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Tuesday, 24 June 2008 05:44

Misguided plan to sue Valve over PS3 version of Orange Box

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File under rumour for now, but there is an undercurrent of momentum building to launch a law suit against HalfLife 2 creators Valve for false advertising.  A growing community of dissatisfied PS3 owners are not happy with their port of The Orange Box. 

Valve have until July 1st to produce a patch for the PS3 version of The Orange Box – containing HalfLife 2 and both HL2 Episodes to date, Team Fortress 2 and Portal .

The following comment was posted over at scrawlfx.com .
 
"One of our readers, Toni T, has sent us in this saying that unhappy Orange Box gamers are going to sue Valve unless they receive a patch for the game before July 1, 2008. I know that is a short time, though when you think about it the game hasn't received any real support in seven months. We post this as a rumour because the thread posted was supposedly deleted and we have no real proof whether gamers will actually pursue the suing. The case is for false advertising and they are bringing it to the US Federal Trade Commission."

Though the actual issues with the PS3 version are hazy at best, the rumoured sue threat and petition – supposedly now at 2000 signatures – against Valve continues to grow.

If all this is true, it is misguided.  For starters, Valve had little to do with the port to the PS3.  If there are issues with the game, Valve themselves are guilty of no more than putting their name and IP reputation to a below par product.

Gabe Newell of Valve has been on record as disliking development on the PlayStation platform, preferring PC and by dint Xbox 360 to be the focus for Valve titles.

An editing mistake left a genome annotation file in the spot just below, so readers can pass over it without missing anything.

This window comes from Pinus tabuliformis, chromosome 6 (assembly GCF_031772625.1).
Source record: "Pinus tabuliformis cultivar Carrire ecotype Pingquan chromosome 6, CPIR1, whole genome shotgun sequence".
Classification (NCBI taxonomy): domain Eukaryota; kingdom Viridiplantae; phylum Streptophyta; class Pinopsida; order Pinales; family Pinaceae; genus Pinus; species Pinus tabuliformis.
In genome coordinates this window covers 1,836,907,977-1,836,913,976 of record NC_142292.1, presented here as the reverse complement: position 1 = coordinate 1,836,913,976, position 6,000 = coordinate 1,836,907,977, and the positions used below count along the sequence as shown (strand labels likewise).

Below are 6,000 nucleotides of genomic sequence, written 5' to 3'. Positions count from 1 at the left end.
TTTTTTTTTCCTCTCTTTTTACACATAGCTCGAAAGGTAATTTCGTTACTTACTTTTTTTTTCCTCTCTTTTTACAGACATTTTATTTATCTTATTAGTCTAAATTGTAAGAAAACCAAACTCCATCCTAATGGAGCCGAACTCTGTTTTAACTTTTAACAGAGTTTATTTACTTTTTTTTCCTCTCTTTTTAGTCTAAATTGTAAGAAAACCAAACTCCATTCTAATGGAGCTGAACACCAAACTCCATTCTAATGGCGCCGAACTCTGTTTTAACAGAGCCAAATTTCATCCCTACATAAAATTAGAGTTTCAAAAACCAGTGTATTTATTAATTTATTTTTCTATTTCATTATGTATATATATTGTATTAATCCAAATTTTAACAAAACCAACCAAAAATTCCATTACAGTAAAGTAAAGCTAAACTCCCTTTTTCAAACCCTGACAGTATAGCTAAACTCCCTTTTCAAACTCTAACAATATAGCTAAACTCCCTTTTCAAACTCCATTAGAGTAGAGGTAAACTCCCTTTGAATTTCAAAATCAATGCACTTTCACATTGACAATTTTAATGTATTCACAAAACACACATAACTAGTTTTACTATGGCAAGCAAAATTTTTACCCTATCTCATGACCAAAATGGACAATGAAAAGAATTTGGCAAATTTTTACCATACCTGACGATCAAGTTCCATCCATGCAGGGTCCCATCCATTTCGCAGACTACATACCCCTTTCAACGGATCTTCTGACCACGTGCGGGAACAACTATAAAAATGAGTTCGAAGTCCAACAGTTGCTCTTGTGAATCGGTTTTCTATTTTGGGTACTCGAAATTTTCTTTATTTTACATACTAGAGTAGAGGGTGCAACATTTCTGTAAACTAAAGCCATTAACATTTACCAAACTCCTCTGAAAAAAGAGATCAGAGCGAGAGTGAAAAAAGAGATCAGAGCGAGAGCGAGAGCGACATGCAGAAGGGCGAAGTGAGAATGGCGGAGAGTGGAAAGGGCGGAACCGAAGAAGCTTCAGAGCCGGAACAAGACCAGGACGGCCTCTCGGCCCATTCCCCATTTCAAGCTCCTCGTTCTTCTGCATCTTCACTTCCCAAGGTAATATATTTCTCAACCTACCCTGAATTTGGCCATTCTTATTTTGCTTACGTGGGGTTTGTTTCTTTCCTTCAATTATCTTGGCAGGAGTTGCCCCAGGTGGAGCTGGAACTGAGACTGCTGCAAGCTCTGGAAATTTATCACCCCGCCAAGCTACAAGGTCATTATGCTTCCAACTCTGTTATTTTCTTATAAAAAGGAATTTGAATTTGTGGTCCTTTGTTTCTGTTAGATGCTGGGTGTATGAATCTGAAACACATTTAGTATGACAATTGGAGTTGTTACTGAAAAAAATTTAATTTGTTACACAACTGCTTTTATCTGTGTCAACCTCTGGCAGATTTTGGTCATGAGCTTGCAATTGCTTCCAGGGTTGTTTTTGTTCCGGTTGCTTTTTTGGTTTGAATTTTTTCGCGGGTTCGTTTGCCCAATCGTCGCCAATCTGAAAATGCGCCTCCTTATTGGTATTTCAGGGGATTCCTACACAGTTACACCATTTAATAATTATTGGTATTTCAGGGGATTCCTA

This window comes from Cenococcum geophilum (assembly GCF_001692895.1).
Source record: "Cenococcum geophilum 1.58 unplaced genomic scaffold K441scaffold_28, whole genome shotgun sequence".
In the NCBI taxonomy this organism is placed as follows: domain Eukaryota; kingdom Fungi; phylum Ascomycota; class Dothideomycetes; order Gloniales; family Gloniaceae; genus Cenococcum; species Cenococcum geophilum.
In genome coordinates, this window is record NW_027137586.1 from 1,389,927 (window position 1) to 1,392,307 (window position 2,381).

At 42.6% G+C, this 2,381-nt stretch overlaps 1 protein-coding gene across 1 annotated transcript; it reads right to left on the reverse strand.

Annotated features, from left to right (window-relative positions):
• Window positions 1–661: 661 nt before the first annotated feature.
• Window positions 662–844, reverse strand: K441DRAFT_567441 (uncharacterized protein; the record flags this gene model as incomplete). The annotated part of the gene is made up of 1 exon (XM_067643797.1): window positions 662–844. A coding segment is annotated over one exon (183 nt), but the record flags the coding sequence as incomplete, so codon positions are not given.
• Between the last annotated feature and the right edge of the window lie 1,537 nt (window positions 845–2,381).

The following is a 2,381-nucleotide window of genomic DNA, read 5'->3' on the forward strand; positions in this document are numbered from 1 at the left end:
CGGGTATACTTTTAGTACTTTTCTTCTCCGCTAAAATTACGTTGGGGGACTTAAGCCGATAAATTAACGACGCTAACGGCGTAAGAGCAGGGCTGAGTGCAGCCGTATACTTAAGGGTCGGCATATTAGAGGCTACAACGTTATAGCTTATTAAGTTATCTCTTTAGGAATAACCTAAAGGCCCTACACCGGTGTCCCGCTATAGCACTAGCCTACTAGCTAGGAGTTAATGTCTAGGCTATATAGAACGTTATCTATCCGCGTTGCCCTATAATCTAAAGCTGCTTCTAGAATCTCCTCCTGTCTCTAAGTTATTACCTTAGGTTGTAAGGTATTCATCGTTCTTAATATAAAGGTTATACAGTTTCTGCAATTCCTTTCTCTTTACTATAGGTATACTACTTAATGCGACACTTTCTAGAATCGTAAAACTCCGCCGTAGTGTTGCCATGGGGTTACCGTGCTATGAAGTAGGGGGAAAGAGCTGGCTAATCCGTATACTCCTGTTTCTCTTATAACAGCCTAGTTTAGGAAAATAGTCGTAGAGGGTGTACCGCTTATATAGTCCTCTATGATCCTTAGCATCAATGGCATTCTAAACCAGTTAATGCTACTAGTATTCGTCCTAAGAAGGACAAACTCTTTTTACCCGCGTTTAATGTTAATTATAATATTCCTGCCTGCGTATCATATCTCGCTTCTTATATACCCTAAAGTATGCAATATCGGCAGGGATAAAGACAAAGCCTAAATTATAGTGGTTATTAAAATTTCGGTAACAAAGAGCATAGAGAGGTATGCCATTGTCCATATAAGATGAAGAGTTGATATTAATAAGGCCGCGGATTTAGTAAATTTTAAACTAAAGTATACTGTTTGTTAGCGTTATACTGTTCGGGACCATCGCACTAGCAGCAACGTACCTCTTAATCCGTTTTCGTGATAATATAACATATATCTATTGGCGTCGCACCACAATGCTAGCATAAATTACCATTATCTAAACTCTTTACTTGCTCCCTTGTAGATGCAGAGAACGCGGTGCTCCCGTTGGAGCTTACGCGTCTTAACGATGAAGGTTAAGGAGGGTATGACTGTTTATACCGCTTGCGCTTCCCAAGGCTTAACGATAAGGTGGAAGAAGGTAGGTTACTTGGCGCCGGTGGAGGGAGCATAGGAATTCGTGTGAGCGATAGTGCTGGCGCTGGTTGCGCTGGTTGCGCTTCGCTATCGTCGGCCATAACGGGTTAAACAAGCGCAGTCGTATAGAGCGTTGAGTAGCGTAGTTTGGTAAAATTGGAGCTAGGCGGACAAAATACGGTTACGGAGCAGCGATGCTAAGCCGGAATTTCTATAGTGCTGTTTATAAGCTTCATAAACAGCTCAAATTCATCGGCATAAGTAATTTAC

The forthcoming Left 4 Dead for example will – to date – not see a PS3 release.

Publisher/Developer giant Electronic Arts took it upon themselves to provide the market with a PS3 version of The Orange Box.  A development process that caused a delayed release on the PS3 as it was.


Secondly the issues seem to be ill defined . There are definitely issues with load times (a load that takes three seconds on Xbox 360 can take seventeen seconds on PS3 for example), but does this constitute ‘false advertising’?

Then there are the frame rate inconsistencies, stuttering and inferior sound quality (2.1 PCM over HDMI connection rather than DTS 5.1 at least), but once again, does this constitute ‘false advertising’?

The biggest problems lay around the predominately online game Team Fortress 2, with the EA port suffering complaints about constant lag and lacking many features present in the PC and Xbox 360 version.

I am no lawyer, but unless there is a clear cut – “this product does not deliver exactly what the box says it will” – then the case is doomed to fail.  This whole furore seems to be nothing more than a bad port causing console/PC envy.

It is unfortunate for everybody; both Valve and EA lose face and PS3 owners of the game feel gimped.  Xbox 360/PC owners may feel a little period of gloat and in the end some layers may garner a buck or two, and it may end there.

On the other hand, EA may indeed have plans for a patch that could alleviate the issues.  Once again we will return to the land of chocolate and cake (though remember ‘the cake is a lie’) gaming. 

Whatever happens, it seems that even many PS3 owners of The Orange Box are having fun playing it, and are not too concerned by issues that may crop up, and wondering what the fuss is.  In the end, market forces will determine EA’s reaction – any legal action is doomed without a clear case.

Still it is the consumers right to protest a bad product, the underswell of complaints against Microsoft during the great 'Red Ring of Death' Xbox 360 controversy resulted in a much better deal for consumers.  As such this right should never be denied or not considered an appropriate strategy.


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Mike Bantick

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Having failed to grow up Bantick continues to pursue his childish passions for creative writing, interactive entertainment and showing-off through adulthood. In 1994 Bantick began doing radio at Melbourne’s 102.7 3RRRFM, in 1997 transferring to become a core member of the technology show Byte Into It. In 2003 he wrote briefly for the The Age newspaper’s Green Guide, providing video game reviews. In 2004 Bantick wrote the news section of PC GameZone magazine. Since 2006 Bantick has provided gaming and tech lifestyle stories for iTWire.com, including interviews and opinion in the RadioactivIT section.

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